"There's a lot of rigging, a lot of ribbons and snaps and hot glue -- hot glue and desperation," she said.

Stage names are also important.

Bailey is on her fourth stage name. Right now it's "The English Muffin."

"I do have a commitment issue with names," she quipped.

For others, it's easy to find something and stick with it. Julie Jokinen, also of Frostease, pours a lot of her energy into breast cancer awareness -- it's where all the money she makes at shows goes. "Pinky Ta Ta" was perfect for her, she said in a February interview, her hot-pink jacket draped across her chair.

Old meets new

At the Freezing Tassel Burlesque Festival Friday night, men and women of all shapes and sizes stripped for a rowdy crowd at Chilkoot Charlie's.

The biggest applause, however, was for headliner Judith Stein, 68, who performed in Alaska decades ago as a go-go dancer and stripper. Comedy has always been a big part of her acts.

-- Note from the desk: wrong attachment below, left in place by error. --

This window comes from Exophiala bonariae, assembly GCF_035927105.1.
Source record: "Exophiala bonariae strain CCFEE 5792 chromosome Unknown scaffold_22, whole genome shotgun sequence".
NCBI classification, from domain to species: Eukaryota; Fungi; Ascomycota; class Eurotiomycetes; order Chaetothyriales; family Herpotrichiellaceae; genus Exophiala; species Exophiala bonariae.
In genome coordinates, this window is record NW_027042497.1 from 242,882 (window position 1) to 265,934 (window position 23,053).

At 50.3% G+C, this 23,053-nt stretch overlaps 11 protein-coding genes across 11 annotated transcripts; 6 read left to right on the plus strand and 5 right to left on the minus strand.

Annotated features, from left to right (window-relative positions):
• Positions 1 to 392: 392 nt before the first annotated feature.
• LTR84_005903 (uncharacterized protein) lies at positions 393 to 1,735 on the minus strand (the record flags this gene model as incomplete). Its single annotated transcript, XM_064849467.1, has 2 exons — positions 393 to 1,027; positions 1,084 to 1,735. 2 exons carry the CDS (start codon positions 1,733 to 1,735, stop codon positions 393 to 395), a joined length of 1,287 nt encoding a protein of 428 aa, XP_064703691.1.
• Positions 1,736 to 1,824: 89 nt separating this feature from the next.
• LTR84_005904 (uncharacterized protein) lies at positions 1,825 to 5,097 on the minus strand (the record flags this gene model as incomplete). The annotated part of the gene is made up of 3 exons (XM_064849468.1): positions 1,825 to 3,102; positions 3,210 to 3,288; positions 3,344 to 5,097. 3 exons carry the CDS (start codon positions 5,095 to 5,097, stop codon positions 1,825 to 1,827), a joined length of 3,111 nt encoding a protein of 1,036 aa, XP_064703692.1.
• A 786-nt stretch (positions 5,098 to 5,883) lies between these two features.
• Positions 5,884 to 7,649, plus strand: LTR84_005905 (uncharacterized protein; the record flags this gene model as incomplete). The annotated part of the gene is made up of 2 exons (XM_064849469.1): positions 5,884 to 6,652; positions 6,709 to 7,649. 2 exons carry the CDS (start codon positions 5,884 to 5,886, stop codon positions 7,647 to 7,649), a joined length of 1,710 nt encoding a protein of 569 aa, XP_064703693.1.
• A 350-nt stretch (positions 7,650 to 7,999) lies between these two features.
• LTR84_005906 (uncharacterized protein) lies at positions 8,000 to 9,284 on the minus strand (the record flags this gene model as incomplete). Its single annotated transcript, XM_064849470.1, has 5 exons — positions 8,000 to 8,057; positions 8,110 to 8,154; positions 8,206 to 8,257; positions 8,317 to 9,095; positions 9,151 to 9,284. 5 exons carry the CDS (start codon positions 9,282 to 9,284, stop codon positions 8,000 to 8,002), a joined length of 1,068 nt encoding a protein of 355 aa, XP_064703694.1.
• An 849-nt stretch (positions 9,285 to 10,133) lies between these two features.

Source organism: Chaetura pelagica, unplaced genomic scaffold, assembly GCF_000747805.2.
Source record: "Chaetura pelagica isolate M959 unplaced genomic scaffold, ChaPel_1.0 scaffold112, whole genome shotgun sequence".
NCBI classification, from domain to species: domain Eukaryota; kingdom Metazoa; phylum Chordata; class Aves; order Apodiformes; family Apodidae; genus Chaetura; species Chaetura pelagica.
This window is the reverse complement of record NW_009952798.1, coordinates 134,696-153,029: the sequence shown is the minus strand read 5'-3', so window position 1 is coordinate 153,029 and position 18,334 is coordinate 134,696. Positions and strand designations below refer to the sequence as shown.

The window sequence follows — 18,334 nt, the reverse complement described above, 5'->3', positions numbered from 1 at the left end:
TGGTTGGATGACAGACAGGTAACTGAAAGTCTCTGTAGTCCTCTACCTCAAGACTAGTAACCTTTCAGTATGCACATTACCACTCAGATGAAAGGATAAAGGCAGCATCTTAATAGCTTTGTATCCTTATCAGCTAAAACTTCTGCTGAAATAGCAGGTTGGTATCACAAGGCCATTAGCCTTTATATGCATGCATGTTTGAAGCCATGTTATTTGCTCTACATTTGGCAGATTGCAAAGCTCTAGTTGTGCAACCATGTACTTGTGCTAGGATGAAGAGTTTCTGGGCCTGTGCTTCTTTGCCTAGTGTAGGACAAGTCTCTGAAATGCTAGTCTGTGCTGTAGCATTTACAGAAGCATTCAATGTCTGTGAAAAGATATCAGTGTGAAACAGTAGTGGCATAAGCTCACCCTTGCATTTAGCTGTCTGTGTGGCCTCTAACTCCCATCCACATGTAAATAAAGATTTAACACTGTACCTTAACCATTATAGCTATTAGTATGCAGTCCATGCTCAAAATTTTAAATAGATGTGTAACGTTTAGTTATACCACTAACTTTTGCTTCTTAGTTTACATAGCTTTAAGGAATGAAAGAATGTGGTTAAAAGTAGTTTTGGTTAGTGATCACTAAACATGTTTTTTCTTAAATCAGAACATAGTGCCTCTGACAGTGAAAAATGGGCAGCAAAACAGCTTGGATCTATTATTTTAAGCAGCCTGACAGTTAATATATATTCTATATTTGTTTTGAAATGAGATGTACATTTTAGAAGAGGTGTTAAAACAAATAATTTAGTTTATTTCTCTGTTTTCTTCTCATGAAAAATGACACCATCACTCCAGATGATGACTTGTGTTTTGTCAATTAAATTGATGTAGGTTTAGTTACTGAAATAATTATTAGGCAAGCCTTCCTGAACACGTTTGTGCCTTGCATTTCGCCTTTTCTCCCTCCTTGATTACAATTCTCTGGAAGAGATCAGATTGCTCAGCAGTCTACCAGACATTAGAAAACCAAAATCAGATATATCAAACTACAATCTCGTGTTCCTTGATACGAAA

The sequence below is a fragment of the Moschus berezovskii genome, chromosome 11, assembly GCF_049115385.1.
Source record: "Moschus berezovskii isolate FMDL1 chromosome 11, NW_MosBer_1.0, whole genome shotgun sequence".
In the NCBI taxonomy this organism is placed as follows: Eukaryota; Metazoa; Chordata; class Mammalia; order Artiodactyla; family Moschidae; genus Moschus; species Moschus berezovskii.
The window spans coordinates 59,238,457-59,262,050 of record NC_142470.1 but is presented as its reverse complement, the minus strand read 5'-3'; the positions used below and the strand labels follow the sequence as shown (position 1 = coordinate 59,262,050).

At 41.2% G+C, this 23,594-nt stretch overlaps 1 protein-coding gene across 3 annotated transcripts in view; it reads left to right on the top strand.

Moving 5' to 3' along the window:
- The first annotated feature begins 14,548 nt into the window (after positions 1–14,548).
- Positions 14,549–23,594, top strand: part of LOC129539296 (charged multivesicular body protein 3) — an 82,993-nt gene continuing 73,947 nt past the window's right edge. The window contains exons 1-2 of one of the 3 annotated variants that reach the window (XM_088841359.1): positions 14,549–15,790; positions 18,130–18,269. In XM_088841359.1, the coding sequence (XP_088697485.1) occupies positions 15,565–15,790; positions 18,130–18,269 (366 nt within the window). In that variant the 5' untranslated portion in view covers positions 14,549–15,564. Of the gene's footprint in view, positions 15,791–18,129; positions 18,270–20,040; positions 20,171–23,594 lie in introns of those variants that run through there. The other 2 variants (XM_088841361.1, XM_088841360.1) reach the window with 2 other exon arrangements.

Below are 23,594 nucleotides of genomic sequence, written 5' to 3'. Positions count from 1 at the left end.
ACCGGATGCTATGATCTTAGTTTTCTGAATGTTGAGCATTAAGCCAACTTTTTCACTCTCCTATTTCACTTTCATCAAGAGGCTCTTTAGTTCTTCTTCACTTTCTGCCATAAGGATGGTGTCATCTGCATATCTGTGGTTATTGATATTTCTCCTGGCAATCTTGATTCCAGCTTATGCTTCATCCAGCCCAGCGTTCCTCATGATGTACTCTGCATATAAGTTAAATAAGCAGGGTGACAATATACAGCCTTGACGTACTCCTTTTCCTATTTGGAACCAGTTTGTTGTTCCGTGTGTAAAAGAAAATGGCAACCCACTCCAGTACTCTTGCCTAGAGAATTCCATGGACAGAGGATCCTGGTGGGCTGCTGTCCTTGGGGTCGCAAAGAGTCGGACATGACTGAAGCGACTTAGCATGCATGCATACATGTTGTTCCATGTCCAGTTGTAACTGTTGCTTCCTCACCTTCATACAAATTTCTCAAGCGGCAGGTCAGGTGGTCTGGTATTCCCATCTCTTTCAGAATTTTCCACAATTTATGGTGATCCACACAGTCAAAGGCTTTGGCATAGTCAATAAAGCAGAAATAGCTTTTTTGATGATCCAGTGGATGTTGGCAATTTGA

"I used to say I took my clothes off and people laughed," said Stein, who tossed pieces of her costume at a cheering audience Friday.

After being on the road for 17 years, Stein settled down in British Columbia. The explicitness of modern-day strip clubs didn't appeal to her. She started a business selling flannel nightgowns and worked in palliative care.

Then, burlesque started to make a comeback and Stein found herself in the spotlight again, entertaining crowds and sharing tales of her travels.

"It's about being fun and satirical," she said of burlesque.

That sentiment rings true today. But it's also a different era for women.

"I think part of the reason burlesque is enjoying such a resurgence in popularity probably has a lot to do with the rise of feminism in society and this new realization that you don't have to be what society expects a woman to be," Bailey said. "And knowing how to shake it a little bit."


Frostease will present "Toon Tease" at 7 p.m. April 1-2 at Hard Rock Cafe in downtown Anchorage. Tickets $15. see for details.

Sweet Cheeks will have a few performances at the annual Fetish Ball at Mad Myrna's. Tickets $20 with proceeds benefiting ?the Alaskan AIDS Assistance Association. 7 p.m.- 2 a.m. Saturday-Sunday, April 2-3. (Search "Fetish Ball 2016" on Facebook for details).

VivaVoom will present "Steel Forget-Me-Nots" Friday-Saturday, April 8-9. Doors at 8 p.m., show starts at 9 p.m. Tickets $20 at